Emotion attributions echo the structure of people's intuitive theory of psychology
- Sean Houlihan, Brain and Cognitive Science, MIT, Cambridge, Massachusetts, United States
- Max Kleiman-Weiner, Harvard Data Science, Harvard, Cambridge, Massachusetts, United States
- Josh Tenenbaum, Brain and Cognitive Sciences, MIT, Cambridge, Massachusetts, United States
- Rebecca Saxe, Brain and Cognitive Sciences, MIT, Cambridge, Massachusetts, United States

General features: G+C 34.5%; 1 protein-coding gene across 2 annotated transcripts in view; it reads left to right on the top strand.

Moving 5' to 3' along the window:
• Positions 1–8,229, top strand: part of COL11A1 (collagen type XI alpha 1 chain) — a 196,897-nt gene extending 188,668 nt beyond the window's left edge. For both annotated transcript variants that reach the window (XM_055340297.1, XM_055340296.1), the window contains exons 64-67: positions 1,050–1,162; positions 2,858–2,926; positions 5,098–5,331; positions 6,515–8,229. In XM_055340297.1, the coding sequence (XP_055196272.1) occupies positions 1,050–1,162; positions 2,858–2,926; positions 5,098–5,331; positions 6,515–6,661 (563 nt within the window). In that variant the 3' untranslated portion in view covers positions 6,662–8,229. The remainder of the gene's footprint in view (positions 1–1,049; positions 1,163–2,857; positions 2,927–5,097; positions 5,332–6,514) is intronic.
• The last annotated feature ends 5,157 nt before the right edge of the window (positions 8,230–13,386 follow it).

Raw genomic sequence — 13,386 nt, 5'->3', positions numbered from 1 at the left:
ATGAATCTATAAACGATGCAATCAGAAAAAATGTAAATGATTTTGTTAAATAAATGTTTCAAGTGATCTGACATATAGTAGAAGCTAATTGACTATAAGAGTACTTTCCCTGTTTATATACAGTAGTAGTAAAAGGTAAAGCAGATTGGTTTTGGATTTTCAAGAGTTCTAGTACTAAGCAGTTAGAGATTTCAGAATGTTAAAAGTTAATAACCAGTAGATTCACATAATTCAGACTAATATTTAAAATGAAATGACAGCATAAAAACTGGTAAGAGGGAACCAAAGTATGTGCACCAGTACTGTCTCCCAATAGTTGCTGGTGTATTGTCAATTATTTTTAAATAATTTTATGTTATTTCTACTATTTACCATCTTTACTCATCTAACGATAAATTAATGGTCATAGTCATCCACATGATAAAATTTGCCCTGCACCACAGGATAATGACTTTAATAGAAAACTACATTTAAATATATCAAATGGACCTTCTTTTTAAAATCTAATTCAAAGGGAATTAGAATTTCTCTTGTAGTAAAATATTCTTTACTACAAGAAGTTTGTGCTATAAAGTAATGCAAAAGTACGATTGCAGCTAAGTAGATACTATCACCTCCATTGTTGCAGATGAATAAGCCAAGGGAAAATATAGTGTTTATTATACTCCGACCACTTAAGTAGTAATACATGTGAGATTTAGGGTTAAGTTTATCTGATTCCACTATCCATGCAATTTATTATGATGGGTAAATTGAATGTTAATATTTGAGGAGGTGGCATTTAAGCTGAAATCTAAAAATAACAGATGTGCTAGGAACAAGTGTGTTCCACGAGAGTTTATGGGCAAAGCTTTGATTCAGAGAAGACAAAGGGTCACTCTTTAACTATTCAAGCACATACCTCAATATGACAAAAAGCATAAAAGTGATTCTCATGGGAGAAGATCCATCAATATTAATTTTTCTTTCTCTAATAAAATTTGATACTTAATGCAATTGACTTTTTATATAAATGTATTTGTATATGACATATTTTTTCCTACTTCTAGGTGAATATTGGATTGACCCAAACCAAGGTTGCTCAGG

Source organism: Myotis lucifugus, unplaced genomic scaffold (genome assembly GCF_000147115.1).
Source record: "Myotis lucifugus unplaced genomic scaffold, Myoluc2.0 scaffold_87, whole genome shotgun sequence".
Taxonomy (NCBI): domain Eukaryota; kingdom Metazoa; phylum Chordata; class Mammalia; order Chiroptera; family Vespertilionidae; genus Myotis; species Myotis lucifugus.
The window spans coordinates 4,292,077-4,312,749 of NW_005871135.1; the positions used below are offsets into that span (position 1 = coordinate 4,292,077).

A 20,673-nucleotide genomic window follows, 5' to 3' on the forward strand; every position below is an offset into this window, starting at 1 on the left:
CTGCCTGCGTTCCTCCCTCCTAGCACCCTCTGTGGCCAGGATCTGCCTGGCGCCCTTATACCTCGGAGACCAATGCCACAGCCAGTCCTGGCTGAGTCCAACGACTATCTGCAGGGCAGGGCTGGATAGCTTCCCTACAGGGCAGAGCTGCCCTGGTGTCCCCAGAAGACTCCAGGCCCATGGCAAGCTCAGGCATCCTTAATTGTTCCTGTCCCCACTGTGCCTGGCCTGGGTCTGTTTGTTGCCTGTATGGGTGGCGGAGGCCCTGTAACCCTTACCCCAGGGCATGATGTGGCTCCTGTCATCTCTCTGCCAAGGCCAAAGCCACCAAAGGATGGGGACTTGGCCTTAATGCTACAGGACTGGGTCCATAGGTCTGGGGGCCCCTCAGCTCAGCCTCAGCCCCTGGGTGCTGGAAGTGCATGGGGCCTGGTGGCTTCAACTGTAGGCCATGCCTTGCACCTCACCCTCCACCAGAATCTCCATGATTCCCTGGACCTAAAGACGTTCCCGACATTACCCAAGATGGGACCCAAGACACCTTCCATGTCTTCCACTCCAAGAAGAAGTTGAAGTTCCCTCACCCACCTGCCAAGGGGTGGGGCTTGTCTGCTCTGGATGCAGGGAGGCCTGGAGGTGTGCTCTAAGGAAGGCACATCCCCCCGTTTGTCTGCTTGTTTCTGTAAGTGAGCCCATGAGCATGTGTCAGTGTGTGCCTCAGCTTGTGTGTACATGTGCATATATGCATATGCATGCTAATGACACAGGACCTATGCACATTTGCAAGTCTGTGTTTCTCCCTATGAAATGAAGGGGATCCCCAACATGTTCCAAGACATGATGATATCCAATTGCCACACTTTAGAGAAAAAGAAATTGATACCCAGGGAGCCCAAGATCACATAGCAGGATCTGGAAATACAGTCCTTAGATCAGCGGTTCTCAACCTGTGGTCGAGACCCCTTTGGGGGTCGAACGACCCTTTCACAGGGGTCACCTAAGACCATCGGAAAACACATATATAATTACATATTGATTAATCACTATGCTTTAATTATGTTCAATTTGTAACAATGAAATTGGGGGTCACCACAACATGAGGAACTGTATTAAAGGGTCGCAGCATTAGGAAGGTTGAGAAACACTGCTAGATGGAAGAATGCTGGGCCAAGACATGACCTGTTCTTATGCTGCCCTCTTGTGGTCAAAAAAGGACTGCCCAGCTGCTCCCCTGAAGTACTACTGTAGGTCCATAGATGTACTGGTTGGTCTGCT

AbstractWe present a generative model of how observers think about the emotions experienced by players in a socially-charged game: a public, high-stakes, one-shot Prisoner's Dilemma. The model extends inverse planning frameworks to capture observers' judgments about players' reactions to hypothetical events. Observers attribute different beliefs and values to players based on what decisions the players make. We model how observers' noisy inferences of players' mental contents bias emotion predictions. Incorporation of non-monetary features into forward planning enables us to model emotions that reflect complex social concerns (e.g. Embarrassment depends on how much players think others will infer that they tried to take advantage of their opponents). In addition to matching the intensities of twenty attributed emotions, the model reflects how observers' emotion judgments covary within single stimuli, indicating that the model captures important aspects of the generative process underlying humans' emotion attributions in this game.
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